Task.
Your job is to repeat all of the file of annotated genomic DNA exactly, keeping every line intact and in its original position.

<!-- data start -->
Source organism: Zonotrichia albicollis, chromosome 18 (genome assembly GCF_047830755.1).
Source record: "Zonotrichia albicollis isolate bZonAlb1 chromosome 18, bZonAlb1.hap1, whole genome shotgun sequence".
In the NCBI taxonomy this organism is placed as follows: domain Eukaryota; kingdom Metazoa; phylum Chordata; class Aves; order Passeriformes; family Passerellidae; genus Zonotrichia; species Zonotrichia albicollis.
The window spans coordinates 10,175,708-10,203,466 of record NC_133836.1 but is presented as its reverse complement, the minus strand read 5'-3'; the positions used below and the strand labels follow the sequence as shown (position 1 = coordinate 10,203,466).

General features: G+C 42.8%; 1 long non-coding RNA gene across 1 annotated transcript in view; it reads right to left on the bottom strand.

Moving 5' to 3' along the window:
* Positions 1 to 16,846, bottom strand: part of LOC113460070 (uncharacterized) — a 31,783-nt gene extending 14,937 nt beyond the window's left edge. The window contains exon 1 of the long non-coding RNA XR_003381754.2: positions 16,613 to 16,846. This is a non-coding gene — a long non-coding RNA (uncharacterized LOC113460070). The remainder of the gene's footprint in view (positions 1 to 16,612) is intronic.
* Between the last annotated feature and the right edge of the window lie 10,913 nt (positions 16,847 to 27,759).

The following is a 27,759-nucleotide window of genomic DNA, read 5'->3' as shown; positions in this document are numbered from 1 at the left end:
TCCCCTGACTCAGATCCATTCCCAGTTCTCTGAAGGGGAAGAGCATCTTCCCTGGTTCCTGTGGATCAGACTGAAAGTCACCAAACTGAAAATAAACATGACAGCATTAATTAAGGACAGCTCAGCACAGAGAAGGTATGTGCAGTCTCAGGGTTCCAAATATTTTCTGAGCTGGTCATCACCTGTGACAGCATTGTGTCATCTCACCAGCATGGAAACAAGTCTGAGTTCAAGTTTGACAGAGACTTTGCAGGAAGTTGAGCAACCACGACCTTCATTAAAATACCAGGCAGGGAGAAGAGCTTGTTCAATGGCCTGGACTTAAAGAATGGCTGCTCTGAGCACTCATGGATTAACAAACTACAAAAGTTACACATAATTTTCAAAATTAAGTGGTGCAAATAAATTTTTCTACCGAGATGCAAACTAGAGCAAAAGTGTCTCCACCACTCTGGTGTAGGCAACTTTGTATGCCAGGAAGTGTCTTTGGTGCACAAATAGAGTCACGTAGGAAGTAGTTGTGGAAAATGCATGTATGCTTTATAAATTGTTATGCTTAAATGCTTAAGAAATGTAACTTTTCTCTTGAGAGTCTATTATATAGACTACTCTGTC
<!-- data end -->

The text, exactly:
Source organism: Zonotrichia albicollis, chromosome 18 (genome assembly GCF_047830755.1).
Source record: "Zonotrichia albicollis isolate bZonAlb1 chromosome 18, bZonAlb1.hap1, whole genome shotgun sequence".
In the NCBI taxonomy this organism is placed as follows: domain Eukaryota; kingdom Metazoa; phylum Chordata; class Aves; order Passeriformes; family Passerellidae; genus Zonotrichia; species Zonotrichia albicollis.
The window spans coordinates 10,175,708-10,203,466 of record NC_133836.1 but is presented as its reverse complement, the minus strand read 5'-3'; the positions used below and the strand labels follow the sequence as shown (position 1 = coordinate 10,203,466).

General features: G+C 42.8%; 1 long non-coding RNA gene across 1 annotated transcript in view; it reads right to left on the bottom strand.

Moving 5' to 3' along the window:
* Positions 1 to 16,846, bottom strand: part of LOC113460070 (uncharacterized) — a 31,783-nt gene extending 14,937 nt beyond the window's left edge. The window contains exon 1 of the long non-coding RNA XR_003381754.2: positions 16,613 to 16,846. This is a non-coding gene — a long non-coding RNA (uncharacterized LOC113460070). The remainder of the gene's footprint in view (positions 1 to 16,612) is intronic.
* Between the last annotated feature and the right edge of the window lie 10,913 nt (positions 16,847 to 27,759).

The following is a 27,759-nucleotide window of genomic DNA, read 5'->3' as shown; positions in this document are numbered from 1 at the left end:
TCCCCTGACTCAGATCCATTCCCAGTTCTCTGAAGGGGAAGAGCATCTTCCCTGGTTCCTGTGGATCAGACTGAAAGTCACCAAACTGAAAATAAACATGACAGCATTAATTAAGGACAGCTCAGCACAGAGAAGGTATGTGCAGTCTCAGGGTTCCAAATATTTTCTGAGCTGGTCATCACCTGTGACAGCATTGTGTCATCTCACCAGCATGGAAACAAGTCTGAGTTCAAGTTTGACAGAGACTTTGCAGGAAGTTGAGCAACCACGACCTTCATTAAAATACCAGGCAGGGAGAAGAGCTTGTTCAATGGCCTGGACTTAAAGAATGGCTGCTCTGAGCACTCATGGATTAACAAACTACAAAAGTTACACATAATTTTCAAAATTAAGTGGTGCAAATAAATTTTTCTACCGAGATGCAAACTAGAGCAAAAGTGTCTCCACCACTCTGGTGTAGGCAACTTTGTATGCCAGGAAGTGTCTTTGGTGCACAAATAGAGTCACGTAGGAAGTAGTTGTGGAAAATGCATGTATGCTTTATAAATTGTTATGCTTAAATGCTTAAGAAATGTAACTTTTCTCTTGAGAGTCTATTATATAGACTACTCTGTC